The first Republican primary debate was show on Fox News on August 23, 2023,  in Milwaukee, Wisconsin. It was moderated by Bret Baier and Martha MacCallum. The candidates who qualified were Florida Gov. Ron DeSantis, former South Carolina Gov. Nikki Haley, former Vice President Mike Pence, former New Jersey Gov. Chris Christie, South Carolina Sen. Tim Scott, conservative entrepreneur Vivek Ramaswamy, North Dakota Gov. Doug Burgum and former Arkansas Gov. Asa Hutchinson.

I confess that I did not have the stomach to spend time watching an exhibition of candidates who have little chance of defeating Donald Trump for the nomination. However, I did read the news reports of the exchange and watched video excerpts from it as well. My conclusion was that the moderators were incompetent in their attempts to control the candidates as well as keeping the debate organized. When the candidates argued with each other, it was usually by loudly interrupting and ignoring the moderators attempts to maintain order. Worse, with few exceptions, the candidates collectively were either just a Trump echo or lacked the courage and honesty to speak their true feelings about his conduct. There were exceptions. One of them was Christie who said: “Someone’s got to stop normalizing misconduct. Whether or not you believe that the criminal charges are right or wrong, the conduct is beneath the office of president of the United States.”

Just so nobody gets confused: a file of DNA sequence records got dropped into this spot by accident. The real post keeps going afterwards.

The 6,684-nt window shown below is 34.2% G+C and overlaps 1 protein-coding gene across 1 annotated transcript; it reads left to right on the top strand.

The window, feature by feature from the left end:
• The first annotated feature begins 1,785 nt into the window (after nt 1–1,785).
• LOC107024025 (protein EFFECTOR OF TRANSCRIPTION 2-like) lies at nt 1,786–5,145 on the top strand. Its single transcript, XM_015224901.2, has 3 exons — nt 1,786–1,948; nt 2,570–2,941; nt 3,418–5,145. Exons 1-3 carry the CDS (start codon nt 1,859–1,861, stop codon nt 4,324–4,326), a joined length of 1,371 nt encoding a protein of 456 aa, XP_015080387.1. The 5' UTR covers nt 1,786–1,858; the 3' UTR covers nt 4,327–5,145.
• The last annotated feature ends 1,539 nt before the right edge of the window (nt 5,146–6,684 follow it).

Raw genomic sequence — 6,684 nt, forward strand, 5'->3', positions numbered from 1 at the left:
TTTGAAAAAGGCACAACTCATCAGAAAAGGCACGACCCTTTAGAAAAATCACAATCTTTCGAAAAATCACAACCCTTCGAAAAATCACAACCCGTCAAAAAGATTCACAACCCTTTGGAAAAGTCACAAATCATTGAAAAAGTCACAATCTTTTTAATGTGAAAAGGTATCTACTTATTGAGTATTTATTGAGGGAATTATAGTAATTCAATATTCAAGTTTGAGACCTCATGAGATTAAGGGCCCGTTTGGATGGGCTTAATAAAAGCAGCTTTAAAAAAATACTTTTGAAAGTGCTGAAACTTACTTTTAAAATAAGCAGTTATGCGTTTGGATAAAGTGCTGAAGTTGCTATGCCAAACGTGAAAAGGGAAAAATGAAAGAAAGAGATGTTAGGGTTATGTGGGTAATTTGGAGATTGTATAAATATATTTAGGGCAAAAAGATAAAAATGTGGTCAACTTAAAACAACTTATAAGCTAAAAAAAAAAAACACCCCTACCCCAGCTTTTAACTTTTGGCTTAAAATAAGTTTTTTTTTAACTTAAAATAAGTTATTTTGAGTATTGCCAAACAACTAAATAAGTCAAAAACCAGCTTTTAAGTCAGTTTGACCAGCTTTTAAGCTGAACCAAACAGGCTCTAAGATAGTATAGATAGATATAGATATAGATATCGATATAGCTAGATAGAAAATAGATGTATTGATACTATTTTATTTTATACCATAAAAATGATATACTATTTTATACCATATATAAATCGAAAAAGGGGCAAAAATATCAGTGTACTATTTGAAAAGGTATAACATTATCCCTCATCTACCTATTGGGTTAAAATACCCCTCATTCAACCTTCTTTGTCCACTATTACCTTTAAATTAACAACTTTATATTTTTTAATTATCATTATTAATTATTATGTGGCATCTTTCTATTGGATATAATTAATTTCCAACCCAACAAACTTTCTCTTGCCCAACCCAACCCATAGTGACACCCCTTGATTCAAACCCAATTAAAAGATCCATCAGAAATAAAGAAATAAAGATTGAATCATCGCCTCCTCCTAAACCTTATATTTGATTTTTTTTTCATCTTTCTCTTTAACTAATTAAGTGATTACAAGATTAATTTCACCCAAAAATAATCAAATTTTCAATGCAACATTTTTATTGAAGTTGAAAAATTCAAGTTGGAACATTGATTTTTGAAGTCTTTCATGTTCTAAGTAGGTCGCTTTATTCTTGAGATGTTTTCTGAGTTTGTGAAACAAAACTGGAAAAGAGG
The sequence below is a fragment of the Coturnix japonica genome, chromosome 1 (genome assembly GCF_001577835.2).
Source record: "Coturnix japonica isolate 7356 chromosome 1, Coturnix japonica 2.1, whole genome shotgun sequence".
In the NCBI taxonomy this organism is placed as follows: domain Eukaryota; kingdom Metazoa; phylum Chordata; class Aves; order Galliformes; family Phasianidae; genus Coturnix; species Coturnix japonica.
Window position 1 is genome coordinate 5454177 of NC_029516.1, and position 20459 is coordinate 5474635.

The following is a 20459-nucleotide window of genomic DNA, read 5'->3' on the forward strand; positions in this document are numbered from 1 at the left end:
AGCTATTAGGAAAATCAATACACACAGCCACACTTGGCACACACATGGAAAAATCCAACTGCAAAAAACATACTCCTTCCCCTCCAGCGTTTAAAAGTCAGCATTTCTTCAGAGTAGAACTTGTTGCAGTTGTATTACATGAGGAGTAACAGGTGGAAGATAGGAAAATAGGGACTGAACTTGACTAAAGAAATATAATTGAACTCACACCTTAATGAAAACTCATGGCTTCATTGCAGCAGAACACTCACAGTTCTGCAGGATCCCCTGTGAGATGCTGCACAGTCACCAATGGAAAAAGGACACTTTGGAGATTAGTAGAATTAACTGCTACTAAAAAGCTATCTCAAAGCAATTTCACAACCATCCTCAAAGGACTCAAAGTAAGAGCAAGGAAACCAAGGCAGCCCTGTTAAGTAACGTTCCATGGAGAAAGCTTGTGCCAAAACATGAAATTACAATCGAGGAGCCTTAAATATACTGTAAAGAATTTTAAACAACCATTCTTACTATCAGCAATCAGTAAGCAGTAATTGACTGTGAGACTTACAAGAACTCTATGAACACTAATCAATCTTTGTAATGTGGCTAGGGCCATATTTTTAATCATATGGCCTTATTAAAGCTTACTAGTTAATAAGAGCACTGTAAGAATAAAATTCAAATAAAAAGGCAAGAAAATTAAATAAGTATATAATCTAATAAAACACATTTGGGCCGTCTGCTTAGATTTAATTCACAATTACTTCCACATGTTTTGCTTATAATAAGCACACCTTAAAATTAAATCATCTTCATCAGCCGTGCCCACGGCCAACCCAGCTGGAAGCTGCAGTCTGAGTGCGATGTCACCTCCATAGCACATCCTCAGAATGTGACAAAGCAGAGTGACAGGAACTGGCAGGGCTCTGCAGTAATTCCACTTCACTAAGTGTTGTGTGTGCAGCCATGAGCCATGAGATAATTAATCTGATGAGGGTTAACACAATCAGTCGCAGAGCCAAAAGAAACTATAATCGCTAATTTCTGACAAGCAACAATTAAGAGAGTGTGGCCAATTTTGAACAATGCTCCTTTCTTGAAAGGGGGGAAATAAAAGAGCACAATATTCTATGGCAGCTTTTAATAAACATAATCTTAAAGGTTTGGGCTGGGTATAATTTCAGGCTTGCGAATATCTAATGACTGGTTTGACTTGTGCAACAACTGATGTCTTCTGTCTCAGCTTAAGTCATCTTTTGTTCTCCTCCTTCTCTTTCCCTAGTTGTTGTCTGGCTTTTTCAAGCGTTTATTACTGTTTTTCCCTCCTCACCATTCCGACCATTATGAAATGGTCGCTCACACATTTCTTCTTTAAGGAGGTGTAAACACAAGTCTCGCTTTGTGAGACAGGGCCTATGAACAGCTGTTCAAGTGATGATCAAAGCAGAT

As to the individual candidates, it is obvious DeSantis has a chronic personality problem. He simply doesn’t connect with people. Ramaswamy, who was the target onstage, is even to the right of the views of Donald Trump. He told the audience that “the climate change agenda is a hoax.” He also offered the view that “President Trump, I believe, was the best president of the 21st century. It’s a fact.” Haley, the only woman on stage in a sea of men wearing red ties, did speak her mind, but was among the candidates who just interrupt the other person to argue her views.

I was struck by the lack of  the candidates professional conduct, leadership qualities and basic adult conduct. An American minister, Robert Fulghum, wrote a bestselling book in 1986. The title was “All I Really Need to Know I learned in Kindergarten.” It outlined what children are taught about conduct. It included such things as: “Don’t hit people, play fair and Tell the truth.” I thought of that book while watching people who want to be president of the United States, act like grade school students arguing in the school yard with each other. As I reviewed the candidates conduct, I was struck with  prevailing conduct of frequent loud interruption of other speakers, rude conduct and ignoring what little control the moderators tried to exercise. The candidates collectively showed a lack of leadership qualities as well as hypocritical dishonesty about Trump and national issues of concern. Instead, the offered views they believed the voters for their party wanted to hear. It was a disappointment, but not unexpected. This was, after all a Fox News show.

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